Fading and Thriving Careers: Top Jobs of Tomorrow

The world is changing rapidly, and projecting the labor market changes can be a particularly though job. But changing patterns of employment are ruled by long-term trends, rather than the cyclic position of the economy. Now in order to fully comprehend the evolution of the market – various career paths that are slowly becoming obsolete versus those that are evolving – today’s job landscape needs to be observed in the context of the most significant macro-trends.

Disappearing Careers

Thanks to the efficiency of the Internet and a number of automated systems, our productivi8ty and even GDP scores have grown in the past few years. However, we have finally reached the point where technology is destroying more jobs than it creates. According to an Oxford University study, almost half of the jobs in the US (around 47%) could be automated in the next 20 years.

· Postal Service Workers

In addition to email, the emergence of cloud computing and the increased smartphone usage are mostly viewed as the main reasons why postal service workers like carriers, clerks and sorters are losing their jobs. But perhaps the main reason for this decline is that mail sorting has become automated in the last five years, with robots replacing human workers.

· Administrative Professionals

Many businesses were hit hard by the last recession, and because most companies today are mainly concentrated on cutting unnecessary costs, file clerks and secretaries are no longer in high demand. By the end of the decade, typists are expected to lose more than 13,000 jobs, according to BLS research, and data entry clerks are projected to lose almost 16,000.

· Door-to-Door Sellers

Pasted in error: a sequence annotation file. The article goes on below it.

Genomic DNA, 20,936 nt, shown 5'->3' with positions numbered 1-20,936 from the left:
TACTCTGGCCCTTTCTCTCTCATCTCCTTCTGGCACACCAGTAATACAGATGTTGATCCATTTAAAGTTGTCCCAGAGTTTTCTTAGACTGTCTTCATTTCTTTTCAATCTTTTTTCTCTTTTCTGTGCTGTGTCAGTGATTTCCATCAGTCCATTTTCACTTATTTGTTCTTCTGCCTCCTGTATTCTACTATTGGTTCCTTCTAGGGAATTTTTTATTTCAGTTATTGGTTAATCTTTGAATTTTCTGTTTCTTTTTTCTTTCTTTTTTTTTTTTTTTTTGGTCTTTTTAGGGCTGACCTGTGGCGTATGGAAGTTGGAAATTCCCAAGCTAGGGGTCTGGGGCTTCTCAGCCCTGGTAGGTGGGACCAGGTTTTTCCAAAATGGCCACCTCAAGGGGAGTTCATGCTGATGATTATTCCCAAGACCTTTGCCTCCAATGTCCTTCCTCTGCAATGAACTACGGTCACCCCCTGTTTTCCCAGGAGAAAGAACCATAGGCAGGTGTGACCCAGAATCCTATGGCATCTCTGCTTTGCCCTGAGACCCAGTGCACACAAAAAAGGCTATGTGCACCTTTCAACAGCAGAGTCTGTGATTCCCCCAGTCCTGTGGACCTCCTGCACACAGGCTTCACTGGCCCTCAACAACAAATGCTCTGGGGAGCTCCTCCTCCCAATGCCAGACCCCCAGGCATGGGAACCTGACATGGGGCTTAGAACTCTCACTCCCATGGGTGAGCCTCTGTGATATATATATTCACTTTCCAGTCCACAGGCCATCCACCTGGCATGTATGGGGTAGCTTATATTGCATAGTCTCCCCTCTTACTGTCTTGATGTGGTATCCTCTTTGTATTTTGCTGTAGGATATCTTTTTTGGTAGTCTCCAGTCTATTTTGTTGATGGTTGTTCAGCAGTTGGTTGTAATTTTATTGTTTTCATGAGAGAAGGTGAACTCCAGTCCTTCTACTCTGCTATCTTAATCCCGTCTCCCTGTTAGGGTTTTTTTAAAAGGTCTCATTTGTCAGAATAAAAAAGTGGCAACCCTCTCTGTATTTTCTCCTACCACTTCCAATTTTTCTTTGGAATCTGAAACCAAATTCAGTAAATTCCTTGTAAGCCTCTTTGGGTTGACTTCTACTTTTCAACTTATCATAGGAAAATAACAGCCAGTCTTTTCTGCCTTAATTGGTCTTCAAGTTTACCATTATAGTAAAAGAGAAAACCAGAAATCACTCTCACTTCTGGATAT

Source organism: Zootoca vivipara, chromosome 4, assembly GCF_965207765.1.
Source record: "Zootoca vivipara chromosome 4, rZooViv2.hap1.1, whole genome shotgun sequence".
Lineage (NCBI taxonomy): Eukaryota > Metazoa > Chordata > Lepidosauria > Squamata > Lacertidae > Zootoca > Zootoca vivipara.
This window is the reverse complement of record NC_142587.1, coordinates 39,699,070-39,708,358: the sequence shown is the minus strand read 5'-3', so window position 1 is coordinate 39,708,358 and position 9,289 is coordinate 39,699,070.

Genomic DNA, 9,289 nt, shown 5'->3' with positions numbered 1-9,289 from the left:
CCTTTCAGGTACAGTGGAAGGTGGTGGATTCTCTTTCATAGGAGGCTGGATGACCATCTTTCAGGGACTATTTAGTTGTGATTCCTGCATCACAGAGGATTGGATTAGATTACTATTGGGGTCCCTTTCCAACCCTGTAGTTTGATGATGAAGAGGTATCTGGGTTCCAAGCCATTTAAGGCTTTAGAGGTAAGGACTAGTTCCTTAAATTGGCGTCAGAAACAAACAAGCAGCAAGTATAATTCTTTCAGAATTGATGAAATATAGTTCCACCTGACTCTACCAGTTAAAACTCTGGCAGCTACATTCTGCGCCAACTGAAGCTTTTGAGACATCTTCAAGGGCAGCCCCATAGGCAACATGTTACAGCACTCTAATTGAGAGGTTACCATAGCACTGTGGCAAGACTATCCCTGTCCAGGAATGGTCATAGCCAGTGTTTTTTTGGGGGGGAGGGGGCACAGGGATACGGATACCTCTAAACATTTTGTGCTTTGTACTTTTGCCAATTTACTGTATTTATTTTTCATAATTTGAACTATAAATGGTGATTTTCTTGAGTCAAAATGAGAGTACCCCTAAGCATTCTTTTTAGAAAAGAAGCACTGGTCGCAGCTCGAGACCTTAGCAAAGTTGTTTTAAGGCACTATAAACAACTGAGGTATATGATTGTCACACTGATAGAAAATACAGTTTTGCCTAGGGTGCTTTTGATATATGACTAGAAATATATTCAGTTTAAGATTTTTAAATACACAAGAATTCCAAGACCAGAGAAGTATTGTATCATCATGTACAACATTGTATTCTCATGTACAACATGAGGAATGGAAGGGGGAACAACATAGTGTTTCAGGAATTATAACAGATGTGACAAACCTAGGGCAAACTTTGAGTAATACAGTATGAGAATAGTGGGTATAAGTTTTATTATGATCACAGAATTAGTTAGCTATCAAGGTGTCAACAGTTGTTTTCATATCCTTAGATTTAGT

Simply put, these types of sales are no longer effective in today’s day and age, because they’ve been mostly replaced by television advertising, and of course, the internet. As a matter of fact, according to the BLS report we mentioned above, D2D sales and telemarketing positions are projected to drop more than 15% in the next three years.

In-Demand Jobs

There are some obvious areas of work, such as data scientists, that are currently suffering from skills shortage. However, a new study from the corporate-research firm, Conference Board revealed that there are some surprising occupations that are facing a pending labor shortage in the next few years.

· Computer Programmers

One area in which there is a well-known skills shortage in America is IT, with programmers particularly sought-after. The nature of tech jobs is to blame in this case, given that IT jobs are easy to outsource to third-world and developing countries.

· Health-Care Professionals

Thanks in part to the aging US population, in the next couple of years, health-care related jobs will be in high demand. For example, occupations with the highest likelihood of a labor crunch are physical therapy aids and occupational therapy.

· Geotechnical Engineers

The shortage of professional in this particular field is so acute, that a person no longer needs a master in geodetic engineering to secure a steady job. However, if you have a masters, you are most likely to be hired by an experienced, long-lasting geotechnical engineering firm like Douglas Partners.

Where to go From Here?

In order to navigate through the ever-changing job market, you only need to follow the premise of theory of evolution, and try to be as resourceful as possible, while paths are naturally selected to align with the evolving surroundings. Once you start closely monitoring and studying the major trends that are affecting the global economy, you’ll be able to shape your skill set in step with the major influences that are driving longstanding opportunities.

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